23. That is great, a review of a typeface!
    I almost purchased a license for Arnhem a while ago, but at the last moment it didn’t fit in the budget. Always those pesky budgets! But when the opportunity presents itself, I will definitely buy Arnhem. It works so well for text, without getting dull. I think it’s strong point is that you can still ‘see’ it while reading, it really defines a page of text; but it never gets distracting at all.

  24. Johno, A type designer’s take on type is terrific! :)

    And here’s where I admit that my ability to buy and use boughten fonts is rather limited, and indeed non-existent. Put another way — I use Microsoft Word and that’s about it.

    Thanks for attempting to make a dent on such a big question… I suppose my answer to your query would then be, I was hoping to use one I already have.

    Is there a way to introduce new fonts to Microsoft Word?

    Clueless in Cape Breton

    (hehe :) )

  25. Thank you for this review, Kris!

    To address Hussein’s remark on kerning, since having Arnhem on the market (2002) we haven’t had but one e-mail questioning the kerning. And that was from Hussein’s friend Daniel.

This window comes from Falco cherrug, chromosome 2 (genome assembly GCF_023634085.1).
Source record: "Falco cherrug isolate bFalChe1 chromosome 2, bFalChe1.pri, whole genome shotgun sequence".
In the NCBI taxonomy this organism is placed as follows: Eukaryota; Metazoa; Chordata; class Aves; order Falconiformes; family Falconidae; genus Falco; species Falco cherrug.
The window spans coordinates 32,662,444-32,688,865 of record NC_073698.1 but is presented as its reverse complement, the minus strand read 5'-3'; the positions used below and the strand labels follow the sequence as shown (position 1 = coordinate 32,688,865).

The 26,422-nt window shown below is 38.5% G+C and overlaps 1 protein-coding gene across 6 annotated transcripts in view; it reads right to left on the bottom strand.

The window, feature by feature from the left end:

We believe that kerning is a rather subjective matter. And, while listening to and assessing various opinions, we do relay on our own judgement for final decisions.
    In the future release (this year) of Arnhem Pro some minor modifications might be expected, however we fully stand by Fred’s kerning of Arnhem.

  26. Corina
    Thanks for your input. I’d like to see examples of this bad kerning. Well, Arnhem is at the top of my shopping list, so I hope to check for myself. But you’re right about it being somewhat subjective—we all have our own tastes when it comes to letterspacing.

  27. Johno,

    The pdfs of all OurType typefaces are online, just go to ourtype.com > Try > Arnhem > Download sample pdf.

    Otherwise, nearly any Hyphen Press book is set in Arhnem, and those are very reliable specimens ;-}

  28. Daniel

    We use Arnhem for a magazine, and infact do like the font very much, but aren’t happy about the kerning. Certain letters touch, and especially in larger sizes (16pt for example) we had to kern manually. You can see letters touching in the pdf that Corina mentions.

    One of the designers at Ourtype replied to our concerns and said that, in his opinion, it is not ok that letters like r+y (like in “very”) touch. But, he added, “by putting things too close Fred (Smeijers) is convinced he has to compensate for the counters”. They say that spacing and kerning are a compromise to obtain an optical balance. True.